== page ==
Identifying the protein itself was a breakthrough, but Uyeda said the lab work also revealed how this protein factor binds to a specific gene's DNA and how hormones and glucose control the gene's biological activity.

"Several proteins bind to the glucose-response site in the DNA. However, all but one appear to have no direct response to glucose," he said. "The newly identified protein appears to be the main factor. It may be the universal factor in activating other genes to respond to the glucose signal."

Uyeda and his team worked continuous laboratory shifts for about four years to track down, isolate, identify and confirm this specialized, but illusive, protein from among many similar proteins and enzymes that operate in the liver. Three scientists at San Francisco-based Genentech also assisted on the project.

After isolating the protein in rats' livers, the researchers turned to Genentech to enlist one of only two mass-spectrometer labs in the nation that could analyze the protein substances at microscopic levels, Uyeda said. His team then had to run a number of tests on the protein in the liver cells to confirm its glucose-driven response at the biochemical and genetic levels, he said.

The study is an ongoing part of Uyeda's work of more than 30 years. His current goal is to explain how the body transforms and stores carbohydrates as fat.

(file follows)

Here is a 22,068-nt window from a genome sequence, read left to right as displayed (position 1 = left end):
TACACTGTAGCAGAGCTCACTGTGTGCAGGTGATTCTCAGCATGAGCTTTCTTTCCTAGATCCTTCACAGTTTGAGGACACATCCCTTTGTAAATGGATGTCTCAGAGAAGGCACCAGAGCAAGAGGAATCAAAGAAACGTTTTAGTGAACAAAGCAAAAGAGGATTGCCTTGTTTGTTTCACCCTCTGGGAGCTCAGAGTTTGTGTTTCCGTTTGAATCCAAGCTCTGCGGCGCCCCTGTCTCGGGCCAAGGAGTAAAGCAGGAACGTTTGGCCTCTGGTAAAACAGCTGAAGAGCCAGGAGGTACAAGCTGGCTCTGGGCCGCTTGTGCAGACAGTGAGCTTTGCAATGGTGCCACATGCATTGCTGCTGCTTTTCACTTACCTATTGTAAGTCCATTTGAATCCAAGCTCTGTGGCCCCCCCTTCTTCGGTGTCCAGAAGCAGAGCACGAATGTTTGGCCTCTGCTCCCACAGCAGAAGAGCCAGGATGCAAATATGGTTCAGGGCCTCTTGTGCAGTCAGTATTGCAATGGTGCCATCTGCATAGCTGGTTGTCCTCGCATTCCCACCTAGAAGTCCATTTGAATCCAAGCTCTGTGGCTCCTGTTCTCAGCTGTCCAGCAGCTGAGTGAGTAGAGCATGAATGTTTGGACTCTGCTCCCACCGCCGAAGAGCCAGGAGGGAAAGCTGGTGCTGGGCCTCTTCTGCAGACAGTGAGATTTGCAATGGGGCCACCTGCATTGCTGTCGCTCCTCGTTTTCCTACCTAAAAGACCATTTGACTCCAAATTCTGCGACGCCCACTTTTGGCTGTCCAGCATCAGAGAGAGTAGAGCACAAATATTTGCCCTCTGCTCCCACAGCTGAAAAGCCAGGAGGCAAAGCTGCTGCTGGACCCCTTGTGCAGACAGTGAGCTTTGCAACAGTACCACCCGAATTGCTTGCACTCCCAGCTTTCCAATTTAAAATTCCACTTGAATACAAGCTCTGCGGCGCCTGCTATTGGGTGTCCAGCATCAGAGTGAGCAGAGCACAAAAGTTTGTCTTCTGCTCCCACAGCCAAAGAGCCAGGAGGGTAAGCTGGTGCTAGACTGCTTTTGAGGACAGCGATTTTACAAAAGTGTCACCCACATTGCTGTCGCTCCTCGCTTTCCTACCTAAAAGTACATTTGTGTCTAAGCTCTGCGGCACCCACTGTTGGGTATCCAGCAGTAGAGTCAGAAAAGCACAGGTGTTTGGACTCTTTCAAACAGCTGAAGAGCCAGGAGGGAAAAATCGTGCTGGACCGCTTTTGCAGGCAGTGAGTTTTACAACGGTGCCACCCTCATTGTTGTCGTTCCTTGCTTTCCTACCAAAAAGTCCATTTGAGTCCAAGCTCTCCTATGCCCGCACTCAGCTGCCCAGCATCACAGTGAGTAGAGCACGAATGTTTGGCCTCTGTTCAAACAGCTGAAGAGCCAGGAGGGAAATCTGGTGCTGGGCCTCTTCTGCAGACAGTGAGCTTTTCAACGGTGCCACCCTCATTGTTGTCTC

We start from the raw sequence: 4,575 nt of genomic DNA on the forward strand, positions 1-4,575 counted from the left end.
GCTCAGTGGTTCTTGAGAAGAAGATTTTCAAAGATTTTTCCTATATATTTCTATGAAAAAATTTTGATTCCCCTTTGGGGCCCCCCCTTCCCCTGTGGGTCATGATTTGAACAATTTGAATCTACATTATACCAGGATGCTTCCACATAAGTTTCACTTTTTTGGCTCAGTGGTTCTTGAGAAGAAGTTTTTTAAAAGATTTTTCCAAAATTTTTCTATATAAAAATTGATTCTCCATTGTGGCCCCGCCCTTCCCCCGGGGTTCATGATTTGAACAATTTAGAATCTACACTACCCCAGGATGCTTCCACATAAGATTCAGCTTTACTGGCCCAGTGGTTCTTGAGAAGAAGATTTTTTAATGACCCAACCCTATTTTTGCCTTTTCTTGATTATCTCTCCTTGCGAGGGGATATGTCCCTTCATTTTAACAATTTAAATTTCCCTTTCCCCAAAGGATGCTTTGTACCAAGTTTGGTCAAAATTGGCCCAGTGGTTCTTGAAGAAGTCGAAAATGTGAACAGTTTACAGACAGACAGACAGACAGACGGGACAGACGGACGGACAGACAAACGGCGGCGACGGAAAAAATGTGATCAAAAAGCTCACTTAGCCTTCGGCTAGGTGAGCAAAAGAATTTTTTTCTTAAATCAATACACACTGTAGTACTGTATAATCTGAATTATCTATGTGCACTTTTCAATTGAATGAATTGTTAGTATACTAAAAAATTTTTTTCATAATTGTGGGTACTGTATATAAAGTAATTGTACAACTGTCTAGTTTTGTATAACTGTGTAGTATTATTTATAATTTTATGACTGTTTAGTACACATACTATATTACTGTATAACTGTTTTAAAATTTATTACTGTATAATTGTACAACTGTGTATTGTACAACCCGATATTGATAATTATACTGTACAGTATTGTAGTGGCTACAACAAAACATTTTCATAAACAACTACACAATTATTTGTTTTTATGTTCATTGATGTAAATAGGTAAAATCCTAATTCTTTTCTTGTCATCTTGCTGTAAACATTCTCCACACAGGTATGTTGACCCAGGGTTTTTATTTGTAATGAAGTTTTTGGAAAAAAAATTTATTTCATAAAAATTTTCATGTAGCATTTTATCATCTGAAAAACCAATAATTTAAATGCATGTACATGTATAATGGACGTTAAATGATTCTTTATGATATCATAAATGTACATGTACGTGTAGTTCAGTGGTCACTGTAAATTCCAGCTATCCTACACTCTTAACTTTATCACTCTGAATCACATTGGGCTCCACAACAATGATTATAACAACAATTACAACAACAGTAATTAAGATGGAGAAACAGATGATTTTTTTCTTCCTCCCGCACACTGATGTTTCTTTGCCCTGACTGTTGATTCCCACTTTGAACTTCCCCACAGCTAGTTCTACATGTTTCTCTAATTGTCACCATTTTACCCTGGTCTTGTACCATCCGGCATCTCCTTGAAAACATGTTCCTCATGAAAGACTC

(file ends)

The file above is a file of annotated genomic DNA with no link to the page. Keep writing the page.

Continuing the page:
Other UT Southwestern colleagues in the project were biochemists Drs. Hiromi Yamashita, Makoto Takenoshita and Masaharu Sakurai, all of whom have returned to Japan, and Richard Bruick, a current research fellow in biochemistry.

The VA and the National Institutes of Health funded the study.


Story Source:

The above story is based on materials provided by University Of Texas Southwestern Medical Center At Dallas. Note: Materials may be edited for content and length.


Cite This Page:

University Of Texas Southwestern Medical Center At Dallas. "UT Southwestern Team Isolates Key Protein In Transforming Excess Glucose Into Fat." ScienceDaily. ScienceDaily, 1 August 2001. <www.sciencedaily.com/releases/2001/08/010801081917.htm>.
University Of Texas Southwestern Medical Center At Dallas. (2001, August 1). UT Southwestern Team Isolates Key Protein In Transforming Excess Glucose Into Fat. ScienceDaily. Retrieved November 27, 2014 from www.sciencedaily.com/releases/2001/08/010801081917.htm
University Of Texas Southwestern Medical Center At Dallas. "UT Southwestern Team Isolates Key Protein In Transforming Excess Glucose Into Fat." ScienceDaily. www.sciencedaily.com/releases/2001/08/010801081917.htm (accessed November 27, 2014).